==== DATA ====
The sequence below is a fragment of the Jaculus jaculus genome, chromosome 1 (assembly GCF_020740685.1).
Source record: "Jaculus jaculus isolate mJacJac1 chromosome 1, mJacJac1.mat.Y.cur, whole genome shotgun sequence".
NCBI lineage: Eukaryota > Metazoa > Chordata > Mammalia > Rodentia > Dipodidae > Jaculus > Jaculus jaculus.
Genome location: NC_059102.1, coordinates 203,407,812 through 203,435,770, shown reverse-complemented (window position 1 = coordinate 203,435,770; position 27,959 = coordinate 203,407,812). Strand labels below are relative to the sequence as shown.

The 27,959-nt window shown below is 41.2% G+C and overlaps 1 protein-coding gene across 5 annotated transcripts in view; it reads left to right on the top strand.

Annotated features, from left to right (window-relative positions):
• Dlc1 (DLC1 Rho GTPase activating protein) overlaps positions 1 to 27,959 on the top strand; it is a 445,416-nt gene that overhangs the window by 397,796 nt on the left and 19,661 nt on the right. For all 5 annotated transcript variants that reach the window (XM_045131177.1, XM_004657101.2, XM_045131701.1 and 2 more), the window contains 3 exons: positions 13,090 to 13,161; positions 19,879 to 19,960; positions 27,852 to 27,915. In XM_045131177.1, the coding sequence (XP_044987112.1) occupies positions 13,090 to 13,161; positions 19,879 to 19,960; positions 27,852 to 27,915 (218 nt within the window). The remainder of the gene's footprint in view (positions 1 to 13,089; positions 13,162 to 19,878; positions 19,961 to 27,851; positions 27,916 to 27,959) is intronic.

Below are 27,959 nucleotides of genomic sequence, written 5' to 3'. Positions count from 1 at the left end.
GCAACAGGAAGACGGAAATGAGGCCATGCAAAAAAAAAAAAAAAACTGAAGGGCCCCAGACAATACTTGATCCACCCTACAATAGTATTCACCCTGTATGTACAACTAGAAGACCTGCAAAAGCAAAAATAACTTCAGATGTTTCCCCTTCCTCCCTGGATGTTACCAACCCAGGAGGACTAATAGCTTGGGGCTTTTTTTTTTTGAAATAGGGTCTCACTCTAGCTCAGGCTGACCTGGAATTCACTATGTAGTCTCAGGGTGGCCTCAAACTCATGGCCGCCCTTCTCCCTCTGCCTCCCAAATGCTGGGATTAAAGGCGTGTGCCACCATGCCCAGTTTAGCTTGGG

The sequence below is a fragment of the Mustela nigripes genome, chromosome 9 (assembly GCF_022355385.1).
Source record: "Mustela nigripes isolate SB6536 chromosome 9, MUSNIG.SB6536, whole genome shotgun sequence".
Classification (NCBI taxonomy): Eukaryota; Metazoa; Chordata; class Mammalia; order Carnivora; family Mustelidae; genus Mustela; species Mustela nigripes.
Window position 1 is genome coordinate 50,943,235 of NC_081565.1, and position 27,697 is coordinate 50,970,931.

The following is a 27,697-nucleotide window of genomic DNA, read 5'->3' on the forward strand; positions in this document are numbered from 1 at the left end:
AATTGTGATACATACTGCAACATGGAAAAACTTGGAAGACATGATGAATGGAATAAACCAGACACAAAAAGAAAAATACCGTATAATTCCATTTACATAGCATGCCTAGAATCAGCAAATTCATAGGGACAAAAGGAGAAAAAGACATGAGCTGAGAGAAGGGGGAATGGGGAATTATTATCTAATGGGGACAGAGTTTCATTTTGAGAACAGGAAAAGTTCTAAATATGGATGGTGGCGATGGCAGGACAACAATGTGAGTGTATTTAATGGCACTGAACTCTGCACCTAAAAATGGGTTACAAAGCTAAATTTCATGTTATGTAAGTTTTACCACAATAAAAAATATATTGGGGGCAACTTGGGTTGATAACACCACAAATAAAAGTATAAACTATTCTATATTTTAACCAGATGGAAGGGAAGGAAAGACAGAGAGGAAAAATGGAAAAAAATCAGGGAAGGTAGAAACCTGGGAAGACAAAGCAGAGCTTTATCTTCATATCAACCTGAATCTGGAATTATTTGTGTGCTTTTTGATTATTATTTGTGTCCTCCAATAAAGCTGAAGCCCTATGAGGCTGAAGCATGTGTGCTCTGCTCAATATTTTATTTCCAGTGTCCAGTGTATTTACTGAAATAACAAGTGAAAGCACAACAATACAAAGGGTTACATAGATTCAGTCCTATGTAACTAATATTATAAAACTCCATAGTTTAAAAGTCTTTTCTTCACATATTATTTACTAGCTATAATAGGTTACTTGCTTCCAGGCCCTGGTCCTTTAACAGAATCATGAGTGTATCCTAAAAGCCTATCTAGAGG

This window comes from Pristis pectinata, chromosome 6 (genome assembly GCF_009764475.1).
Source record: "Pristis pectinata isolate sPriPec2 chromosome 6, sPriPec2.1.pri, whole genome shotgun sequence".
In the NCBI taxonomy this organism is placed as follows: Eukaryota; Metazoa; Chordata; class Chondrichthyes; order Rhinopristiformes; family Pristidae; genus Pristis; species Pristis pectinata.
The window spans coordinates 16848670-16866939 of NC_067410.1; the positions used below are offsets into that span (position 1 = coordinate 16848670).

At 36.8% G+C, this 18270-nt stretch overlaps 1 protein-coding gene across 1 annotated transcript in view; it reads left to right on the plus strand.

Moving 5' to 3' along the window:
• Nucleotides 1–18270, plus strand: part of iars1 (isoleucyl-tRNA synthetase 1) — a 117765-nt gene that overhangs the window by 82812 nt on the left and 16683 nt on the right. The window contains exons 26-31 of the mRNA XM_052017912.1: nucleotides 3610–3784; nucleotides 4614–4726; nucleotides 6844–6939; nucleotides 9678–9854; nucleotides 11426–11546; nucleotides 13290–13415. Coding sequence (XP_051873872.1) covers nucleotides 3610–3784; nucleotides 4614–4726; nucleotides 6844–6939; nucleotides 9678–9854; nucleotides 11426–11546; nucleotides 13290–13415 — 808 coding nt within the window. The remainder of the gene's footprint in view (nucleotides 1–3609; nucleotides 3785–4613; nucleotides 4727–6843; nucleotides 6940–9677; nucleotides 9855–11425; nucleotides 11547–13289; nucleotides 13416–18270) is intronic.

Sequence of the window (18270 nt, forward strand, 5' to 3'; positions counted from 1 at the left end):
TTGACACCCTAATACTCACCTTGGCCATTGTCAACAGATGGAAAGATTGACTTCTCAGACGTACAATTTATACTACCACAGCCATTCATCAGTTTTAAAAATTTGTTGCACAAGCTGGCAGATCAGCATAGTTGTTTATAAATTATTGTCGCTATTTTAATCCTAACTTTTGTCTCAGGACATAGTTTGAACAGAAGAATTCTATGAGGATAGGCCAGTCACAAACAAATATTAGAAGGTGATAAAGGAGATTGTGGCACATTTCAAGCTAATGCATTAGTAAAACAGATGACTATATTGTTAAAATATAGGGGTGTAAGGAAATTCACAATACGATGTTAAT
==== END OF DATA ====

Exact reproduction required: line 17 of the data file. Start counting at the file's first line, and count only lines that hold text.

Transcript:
Source record: "Pristis pectinata isolate sPriPec2 chromosome 6, sPriPec2.1.pri, whole genome shotgun sequence".